“We’re Vatican assassins. How complicated can it be?”
“They picked a fight with a warlock.”
“Duh, WINNING.”
“Resentments are the rocket fuel that lives in the tip of my sabre.”

A regular warrior poet you are, Mr. Sheen. Or something like that.

Charlie Sheen is not the primary issue, rather he is just a microcosm of what’s wrong with our insatiable thirst for meaningless information. And I do say what’s wrong with “us” and not the big bad mainstream media. The media is just playing the ratings game, and if a monkey that scratches and sniffs it’s butt gets them the right numbers then they just as well will show that 24/7.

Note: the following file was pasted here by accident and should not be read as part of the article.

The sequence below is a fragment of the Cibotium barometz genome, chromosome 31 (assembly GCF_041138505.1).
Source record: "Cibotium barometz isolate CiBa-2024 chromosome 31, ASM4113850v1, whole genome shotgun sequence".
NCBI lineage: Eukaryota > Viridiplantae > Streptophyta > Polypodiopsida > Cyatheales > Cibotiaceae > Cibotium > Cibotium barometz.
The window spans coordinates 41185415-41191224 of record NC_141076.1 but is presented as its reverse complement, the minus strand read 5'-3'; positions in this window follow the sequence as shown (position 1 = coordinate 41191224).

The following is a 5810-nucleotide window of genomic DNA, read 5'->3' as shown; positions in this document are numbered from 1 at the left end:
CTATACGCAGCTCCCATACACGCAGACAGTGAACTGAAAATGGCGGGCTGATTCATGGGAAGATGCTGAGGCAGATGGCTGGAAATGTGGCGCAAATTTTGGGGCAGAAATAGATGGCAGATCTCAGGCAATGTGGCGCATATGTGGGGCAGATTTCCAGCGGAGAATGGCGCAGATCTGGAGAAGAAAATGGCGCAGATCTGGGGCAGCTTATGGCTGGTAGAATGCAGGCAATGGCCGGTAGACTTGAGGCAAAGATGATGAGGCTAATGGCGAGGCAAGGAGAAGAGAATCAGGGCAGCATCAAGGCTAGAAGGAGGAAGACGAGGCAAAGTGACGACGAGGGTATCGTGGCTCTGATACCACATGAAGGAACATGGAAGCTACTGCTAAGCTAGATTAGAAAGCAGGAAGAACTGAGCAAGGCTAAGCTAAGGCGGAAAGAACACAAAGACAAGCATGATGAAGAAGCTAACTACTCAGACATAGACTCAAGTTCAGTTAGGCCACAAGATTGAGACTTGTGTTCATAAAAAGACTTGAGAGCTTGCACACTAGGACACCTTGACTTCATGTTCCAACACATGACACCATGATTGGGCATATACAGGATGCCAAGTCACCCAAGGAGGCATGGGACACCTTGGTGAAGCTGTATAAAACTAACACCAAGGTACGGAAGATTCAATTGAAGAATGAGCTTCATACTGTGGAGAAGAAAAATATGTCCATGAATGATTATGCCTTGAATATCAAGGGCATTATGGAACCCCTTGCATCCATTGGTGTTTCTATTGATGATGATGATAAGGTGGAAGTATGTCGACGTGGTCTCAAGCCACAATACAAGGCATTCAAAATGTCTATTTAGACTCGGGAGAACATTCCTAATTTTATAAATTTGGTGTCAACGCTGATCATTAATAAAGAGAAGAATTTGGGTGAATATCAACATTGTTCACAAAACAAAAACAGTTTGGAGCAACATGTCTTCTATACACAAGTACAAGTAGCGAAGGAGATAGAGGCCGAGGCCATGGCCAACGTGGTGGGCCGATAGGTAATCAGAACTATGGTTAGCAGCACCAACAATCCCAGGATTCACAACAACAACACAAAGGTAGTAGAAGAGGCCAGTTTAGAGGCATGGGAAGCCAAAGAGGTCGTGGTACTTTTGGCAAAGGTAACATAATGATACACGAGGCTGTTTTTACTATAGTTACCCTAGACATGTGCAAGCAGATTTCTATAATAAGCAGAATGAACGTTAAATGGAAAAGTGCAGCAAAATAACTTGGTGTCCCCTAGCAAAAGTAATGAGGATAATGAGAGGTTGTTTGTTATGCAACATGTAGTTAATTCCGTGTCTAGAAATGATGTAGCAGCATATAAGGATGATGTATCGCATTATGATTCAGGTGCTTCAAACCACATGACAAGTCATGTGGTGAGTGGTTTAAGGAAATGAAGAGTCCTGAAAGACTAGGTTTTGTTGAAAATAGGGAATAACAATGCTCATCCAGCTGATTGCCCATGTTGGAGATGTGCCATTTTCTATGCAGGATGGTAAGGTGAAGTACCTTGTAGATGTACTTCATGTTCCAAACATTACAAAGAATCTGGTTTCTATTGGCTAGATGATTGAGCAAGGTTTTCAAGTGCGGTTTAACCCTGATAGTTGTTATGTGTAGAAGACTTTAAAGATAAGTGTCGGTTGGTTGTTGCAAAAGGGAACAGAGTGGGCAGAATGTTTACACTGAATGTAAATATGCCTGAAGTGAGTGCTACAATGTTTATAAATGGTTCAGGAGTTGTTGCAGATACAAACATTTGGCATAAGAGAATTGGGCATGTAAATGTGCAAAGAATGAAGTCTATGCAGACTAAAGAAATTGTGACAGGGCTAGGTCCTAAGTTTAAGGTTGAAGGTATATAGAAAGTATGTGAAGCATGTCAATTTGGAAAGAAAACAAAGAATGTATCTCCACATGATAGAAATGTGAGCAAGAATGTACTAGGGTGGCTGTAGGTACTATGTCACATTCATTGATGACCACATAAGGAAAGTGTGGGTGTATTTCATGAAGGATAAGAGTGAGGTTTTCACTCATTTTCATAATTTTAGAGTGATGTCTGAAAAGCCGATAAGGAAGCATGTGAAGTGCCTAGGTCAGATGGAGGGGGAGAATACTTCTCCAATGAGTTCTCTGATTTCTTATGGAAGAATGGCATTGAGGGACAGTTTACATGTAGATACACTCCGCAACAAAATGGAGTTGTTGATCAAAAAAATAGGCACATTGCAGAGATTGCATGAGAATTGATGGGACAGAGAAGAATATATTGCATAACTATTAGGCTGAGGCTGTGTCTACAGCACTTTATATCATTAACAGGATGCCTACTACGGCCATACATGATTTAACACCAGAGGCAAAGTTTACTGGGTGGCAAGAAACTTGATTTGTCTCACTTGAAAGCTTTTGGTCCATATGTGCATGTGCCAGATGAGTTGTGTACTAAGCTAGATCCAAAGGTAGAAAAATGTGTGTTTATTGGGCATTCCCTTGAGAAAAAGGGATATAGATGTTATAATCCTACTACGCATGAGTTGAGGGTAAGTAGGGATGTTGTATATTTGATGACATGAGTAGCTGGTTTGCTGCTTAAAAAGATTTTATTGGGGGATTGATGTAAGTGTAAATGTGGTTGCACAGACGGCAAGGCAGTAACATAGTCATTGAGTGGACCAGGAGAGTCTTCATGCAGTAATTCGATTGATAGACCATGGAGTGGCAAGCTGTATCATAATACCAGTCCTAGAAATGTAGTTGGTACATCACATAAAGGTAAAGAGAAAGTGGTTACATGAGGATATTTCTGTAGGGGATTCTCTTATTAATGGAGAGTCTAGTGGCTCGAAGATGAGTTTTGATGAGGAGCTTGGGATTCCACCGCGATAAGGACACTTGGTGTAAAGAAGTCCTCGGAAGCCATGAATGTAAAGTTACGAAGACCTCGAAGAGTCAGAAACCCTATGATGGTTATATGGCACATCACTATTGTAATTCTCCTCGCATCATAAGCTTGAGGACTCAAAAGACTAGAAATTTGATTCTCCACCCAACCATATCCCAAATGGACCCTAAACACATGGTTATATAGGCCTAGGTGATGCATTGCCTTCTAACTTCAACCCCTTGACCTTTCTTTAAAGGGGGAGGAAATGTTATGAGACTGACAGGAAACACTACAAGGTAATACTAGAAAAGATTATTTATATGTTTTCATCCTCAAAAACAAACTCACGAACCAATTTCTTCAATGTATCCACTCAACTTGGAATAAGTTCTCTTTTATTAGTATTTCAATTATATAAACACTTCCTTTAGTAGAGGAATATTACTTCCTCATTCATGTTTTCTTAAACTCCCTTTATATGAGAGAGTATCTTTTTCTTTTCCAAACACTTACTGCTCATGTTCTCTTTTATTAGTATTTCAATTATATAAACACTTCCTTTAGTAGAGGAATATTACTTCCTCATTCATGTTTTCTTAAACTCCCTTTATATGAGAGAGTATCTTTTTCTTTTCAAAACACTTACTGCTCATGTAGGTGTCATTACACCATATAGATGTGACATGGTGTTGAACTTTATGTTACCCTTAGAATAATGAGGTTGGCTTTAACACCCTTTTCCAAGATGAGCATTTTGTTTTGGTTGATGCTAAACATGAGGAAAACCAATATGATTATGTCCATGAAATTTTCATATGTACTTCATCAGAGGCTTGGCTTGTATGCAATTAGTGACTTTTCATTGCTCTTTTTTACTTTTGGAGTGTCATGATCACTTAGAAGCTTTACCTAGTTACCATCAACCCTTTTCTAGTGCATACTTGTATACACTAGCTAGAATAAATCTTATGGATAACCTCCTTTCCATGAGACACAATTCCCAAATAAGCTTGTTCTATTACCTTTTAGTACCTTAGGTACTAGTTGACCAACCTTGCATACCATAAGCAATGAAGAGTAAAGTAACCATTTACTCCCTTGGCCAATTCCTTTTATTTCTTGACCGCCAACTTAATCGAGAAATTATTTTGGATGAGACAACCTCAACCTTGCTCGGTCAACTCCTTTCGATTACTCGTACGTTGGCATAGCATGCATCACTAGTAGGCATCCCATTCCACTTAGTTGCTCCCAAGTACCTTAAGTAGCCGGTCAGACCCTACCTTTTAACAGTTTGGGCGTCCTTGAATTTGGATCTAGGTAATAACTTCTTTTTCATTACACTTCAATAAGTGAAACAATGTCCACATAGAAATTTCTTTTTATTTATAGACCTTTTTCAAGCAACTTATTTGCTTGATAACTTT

Try this yourself. Take the aforementioned shot to the man region for example. Upload a video on Youtube of a father getting hit in his manhood while playing baseball with his child and you will get 1,000+ hits and 100+ comments by the end of the day. We take illogical delight (at least I do for some reason) in a father being virtually emasculated before his children and world. And this is a man who is doing the good and fatherly thing by spending quality time with his child, which is becoming the unfortunate exception in our biblically man-less culture. Yet, write a thoughtful piece on the scourge of fatherlessness on our society and it’s rating will remain stagnant with little or no participation from the e-world.

A keyboard playing cat is an internet mover and shaker, but a dying father and husband’s heart-rending last words of wisdom to the world are barely a blip on the radar.